Advanced Math/Complex integration
QUESTION: Hi Clyde, I am a research meteorologist brushing up on some complex analysis. I have a problem that I tried and worked out, but my calculator gives me a different answer and I can't figure out where I went wrong.
The problem is:
The integral of (x^2+x)/(x^5+1) dx from 0 to infinity.
I begin by solving x^5+1=0 and the three solutions I get in the upper half plane are approximately .81+.59i, -.31+.95i, and -1.
From here, I compute the residues at those three poles
I get the following residues
So then, I sum the residues and get -.143i so the integral is pi*i(-.143i)=.143*pi. My calculator gives me an answer of ~1.33. What am I missing?
ANSWER: First and foremost, how many solutions does x^5 + 1 = 0 have?
It has five, because it is a degree five polynomial. They are approximately:
x = -1
x ≈ 0.809017 + 0.587785 i
x ≈ 0.809017 - 0.587785 i
x ≈ -0.309017 - 0.951057 i
x ≈ -0.309017 + 0.951057 i
It is good to note that x=-1 is a removable singularity of this function. There is no residue there.
I don't know what kind of calculator you are using, but these residues are purely imaginary.
Res( (x^2+x)/(x^5+1) , 0.809017 + 0.587785 i ) ≈ -0.380423 i
Res( (x^2+x)/(x^5+1) , 0.809017 - 0.587785 i ) ≈ 0.235114 i
Your values are very poor -- off by over 1% in one case.
Now, I don't understand your choice of the upper half-plane for this integral. The integrand is not symmetric, and I think you are trying to divide your answer by 2 at the end to change the (real) integral from ( -∞ , ∞ ) to ( 0 , ∞ ). That won't work.
I would recommend using the first quadrant. This means your contours are, technically, going to have to be something like the segment [0,R], the segment [0,Ri] and the quarter circle from the real point R to the imaginary point Ri.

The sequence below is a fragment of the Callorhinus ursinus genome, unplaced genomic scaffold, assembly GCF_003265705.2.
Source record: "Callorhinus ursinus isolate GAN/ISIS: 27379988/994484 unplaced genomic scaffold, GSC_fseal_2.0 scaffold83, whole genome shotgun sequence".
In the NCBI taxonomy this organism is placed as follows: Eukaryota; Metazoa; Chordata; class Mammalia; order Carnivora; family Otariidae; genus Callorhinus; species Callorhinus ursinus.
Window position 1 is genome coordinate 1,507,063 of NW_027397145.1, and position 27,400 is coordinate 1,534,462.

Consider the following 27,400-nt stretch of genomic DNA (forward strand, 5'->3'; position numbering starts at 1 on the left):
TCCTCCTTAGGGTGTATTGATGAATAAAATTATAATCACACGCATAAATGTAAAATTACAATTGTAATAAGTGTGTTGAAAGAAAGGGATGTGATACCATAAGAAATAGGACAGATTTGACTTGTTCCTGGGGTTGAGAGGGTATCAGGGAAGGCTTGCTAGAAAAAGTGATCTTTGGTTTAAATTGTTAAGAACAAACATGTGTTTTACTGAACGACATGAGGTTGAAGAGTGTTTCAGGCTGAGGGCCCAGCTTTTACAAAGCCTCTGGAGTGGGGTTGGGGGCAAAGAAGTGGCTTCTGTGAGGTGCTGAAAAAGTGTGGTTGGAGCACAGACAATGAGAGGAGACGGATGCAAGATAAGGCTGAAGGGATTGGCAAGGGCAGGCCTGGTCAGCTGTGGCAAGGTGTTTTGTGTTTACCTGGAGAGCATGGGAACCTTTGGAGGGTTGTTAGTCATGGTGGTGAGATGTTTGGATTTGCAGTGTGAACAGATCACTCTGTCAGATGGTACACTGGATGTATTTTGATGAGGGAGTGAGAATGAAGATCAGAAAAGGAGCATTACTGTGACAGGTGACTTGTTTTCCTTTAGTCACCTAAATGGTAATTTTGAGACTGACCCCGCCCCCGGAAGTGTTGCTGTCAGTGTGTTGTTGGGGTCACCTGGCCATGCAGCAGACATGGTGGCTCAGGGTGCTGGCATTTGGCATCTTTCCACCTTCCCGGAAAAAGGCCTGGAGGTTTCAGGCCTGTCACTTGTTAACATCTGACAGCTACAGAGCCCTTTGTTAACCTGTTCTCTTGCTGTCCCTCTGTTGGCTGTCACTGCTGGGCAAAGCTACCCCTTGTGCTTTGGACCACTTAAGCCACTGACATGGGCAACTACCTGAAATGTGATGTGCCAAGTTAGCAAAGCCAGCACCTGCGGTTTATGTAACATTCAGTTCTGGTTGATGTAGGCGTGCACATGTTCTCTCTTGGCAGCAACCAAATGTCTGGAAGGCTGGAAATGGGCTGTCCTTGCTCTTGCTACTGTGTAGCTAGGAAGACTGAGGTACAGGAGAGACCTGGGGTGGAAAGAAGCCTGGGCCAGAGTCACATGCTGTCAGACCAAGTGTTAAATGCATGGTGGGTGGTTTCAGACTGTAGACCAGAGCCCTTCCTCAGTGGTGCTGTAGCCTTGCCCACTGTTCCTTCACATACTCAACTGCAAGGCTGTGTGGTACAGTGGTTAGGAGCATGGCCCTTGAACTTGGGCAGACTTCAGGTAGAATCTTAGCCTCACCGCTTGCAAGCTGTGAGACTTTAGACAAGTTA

It doesn't seem like you care much to check for convergence, so I'll assume you can verify for yourself that the real integral [0,R] as R→∞ is the one you want (call this quantity capital I), while the integral along the imaginary contour [0,Ri] as R→∞ is going to be a multiple of I. If you do the substitution appropriately, you will get (1/4)(1+√5) I. (If you prefer, this is 0.809017 I.) The circular arc is easy to integrate, and bounded by 1/R^4 as R→∞, so that goes to zero.
So now the only residue in the first quadrant is -0.380423 i.
That should be equal to the sum of all three integrals, as R→∞, so:
I + 0.809017 I + 0 = 2 π i ( -0.380423 i )
1.809017 I = 2.39027
This gives you your integral, by dividing out:
I = 2.39027/1.809017 = 1.32131.
Note that all of these calculations can be done using exact values too. You'd obtain:
I = (2/5) √( 2 - 2/√5 ) π
[an error occurred while processing this directive]---------- FOLLOW-UP ----------
QUESTION: I have one more question. What was the integral that gave you .809017? I thought I knew, but looking at it again, I'm confused.
It's not 0.80917, the integral is 0.80917 times the original integral. You can think of it as integrating the real variable from 0 to infinity, but the integral is ( (ix)^2 + (ix) ) / ( (ix)^5 + 1 ). You then relate that back to the original integral we want, which I called capital "I" above.
The choice of contour is not specific -- you can choose other contours, like the negative real axis or some other ray in some direction, so long as it does not intersect one of your non-removable singularities. You'd just have to account for any singularities inside that contour, which will depend on how you choose the contour in the first place.